Student Profile: Martin Blay

German graduate student and visiting scholar Martin Blay spent three months this semester at the University of Dayton researching his doctoral dissertation on miracles. A native of Bavaria, Germany, Blay attends the University of Regensburg, where his main interests are divine action and analytic metaphysics. He hopes to publish his dissertation and become a Lay minister in his home diocese of Ausenberg by fall.

What made you leave Germany to pursue your research?

University of Dayton religious studies professor Dennis Doyle came to Germany several times. During his last stay, he invited me over for three months and I just now took the chance. My stay here is an opportunity to come to know recent discussions in U.S. theology and bring them back to German discourse.

Why study miracles?

I wanted to write about divine action in the world. What interests me especially about miracles is that miracles are really big events on the macro-level. This really doesn't leave you with any excuse, it is a question you really have to answer: Is it possible for God to bring about it or not? I think if you address the question like that it is more likely you develop a better understanding of divine action.

How are you studying miracles?

There is the basic question, does God intervene into the world or does he not? There are the interventionists. They say God creates the world but he is kind of a supernatural agent, so in particular cases he just interferes. Then there are the non-interventionists. They say God creates the world and what comes afterwards are powers; they develop throughout the history of the evolutionary process. I belong to the non-interventionist group. I would say that God creates the world and that there are ongoing processes and within these processes something new can appear so there can be higher stages of development.

What would you say is the viewpoint of an analytic theologian?

Analytic theology tries to answer questions of philosophy without using metaphors. I think a lot of our language about divine action is metaphorical language and analytic theology tries to break that down to metaphysically reliable concepts. We do not simply report what believers say, but we do also try to answer the questions of which causes are at work here. Was natural law violated? We go into these very deep, hard core, basic questions of natural philosophy and this is very significant for the analytic approach.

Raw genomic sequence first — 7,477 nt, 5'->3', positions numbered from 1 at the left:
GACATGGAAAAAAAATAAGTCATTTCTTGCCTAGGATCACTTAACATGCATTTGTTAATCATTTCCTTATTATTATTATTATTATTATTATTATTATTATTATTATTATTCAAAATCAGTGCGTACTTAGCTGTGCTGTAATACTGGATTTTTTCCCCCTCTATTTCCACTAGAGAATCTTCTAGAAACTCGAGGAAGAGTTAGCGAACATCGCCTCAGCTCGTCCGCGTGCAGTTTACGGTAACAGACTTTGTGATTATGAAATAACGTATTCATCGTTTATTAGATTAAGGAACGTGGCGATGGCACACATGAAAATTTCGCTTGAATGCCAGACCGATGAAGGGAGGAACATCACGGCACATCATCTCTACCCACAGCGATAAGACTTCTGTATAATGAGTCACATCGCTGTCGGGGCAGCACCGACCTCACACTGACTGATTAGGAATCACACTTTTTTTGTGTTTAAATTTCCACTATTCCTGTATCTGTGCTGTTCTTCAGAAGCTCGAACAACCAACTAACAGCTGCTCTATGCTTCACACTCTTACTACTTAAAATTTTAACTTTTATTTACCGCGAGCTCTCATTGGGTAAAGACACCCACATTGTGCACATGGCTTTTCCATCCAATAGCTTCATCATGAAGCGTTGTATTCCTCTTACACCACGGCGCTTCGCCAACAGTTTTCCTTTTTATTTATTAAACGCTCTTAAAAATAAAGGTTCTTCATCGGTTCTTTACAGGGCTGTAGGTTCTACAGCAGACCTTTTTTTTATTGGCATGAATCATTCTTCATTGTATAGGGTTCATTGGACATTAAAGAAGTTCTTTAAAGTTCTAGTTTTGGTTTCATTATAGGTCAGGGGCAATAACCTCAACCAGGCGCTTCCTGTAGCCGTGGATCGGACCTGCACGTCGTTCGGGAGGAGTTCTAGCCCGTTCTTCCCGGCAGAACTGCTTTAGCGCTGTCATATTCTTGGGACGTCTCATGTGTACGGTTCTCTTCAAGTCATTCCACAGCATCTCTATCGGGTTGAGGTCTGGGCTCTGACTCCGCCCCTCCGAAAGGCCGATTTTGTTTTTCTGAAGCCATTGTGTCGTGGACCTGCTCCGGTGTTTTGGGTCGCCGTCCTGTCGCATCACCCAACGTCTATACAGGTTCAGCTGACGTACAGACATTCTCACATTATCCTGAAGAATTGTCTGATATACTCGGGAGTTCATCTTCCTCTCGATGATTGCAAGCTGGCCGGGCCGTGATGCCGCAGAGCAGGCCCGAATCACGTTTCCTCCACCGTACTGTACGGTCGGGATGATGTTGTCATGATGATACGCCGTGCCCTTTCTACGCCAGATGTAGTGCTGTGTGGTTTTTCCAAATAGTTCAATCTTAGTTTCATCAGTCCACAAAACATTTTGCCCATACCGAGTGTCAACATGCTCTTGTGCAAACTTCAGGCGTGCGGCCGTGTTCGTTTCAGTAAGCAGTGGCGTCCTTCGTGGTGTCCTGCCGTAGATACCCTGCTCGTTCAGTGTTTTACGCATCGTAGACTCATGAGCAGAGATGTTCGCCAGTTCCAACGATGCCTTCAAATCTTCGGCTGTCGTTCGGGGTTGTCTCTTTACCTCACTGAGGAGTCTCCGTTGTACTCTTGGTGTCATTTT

Would you say to study miracles in such depth, you have to believe in them?

I don’t think so. There are some analytic philosophers who talk about miracles who are atheists or agnostics.

Your research question is whether non-interventionism rules out any concept of miracles and in how far emergentism might give a hint for a possible solution of this problem. Can you explain what you mean by this?

When you are a non-interventionist many people think you want to say: God does not act at all. He creates the world and everything is finished when it comes to his actions. I think this picture is misleading. God creates the world but he gives all his dynamics to his world and is present in these dynamics. Therefore, it is possible that we have something like miracles — unexpected, unpredictable outcomes of natural processes when we are non-interventionist. Emergence is a theory that tries to explain how higher forms of being rise from the underlying material. The easiest way to think about that is the mind/body relationship. We are natural bodies, then at a certain point in our early life, our mind emerges and mind is a higher quality. Mind is not only there, but it influences the body again. The mental decisions I make have consequences on my body.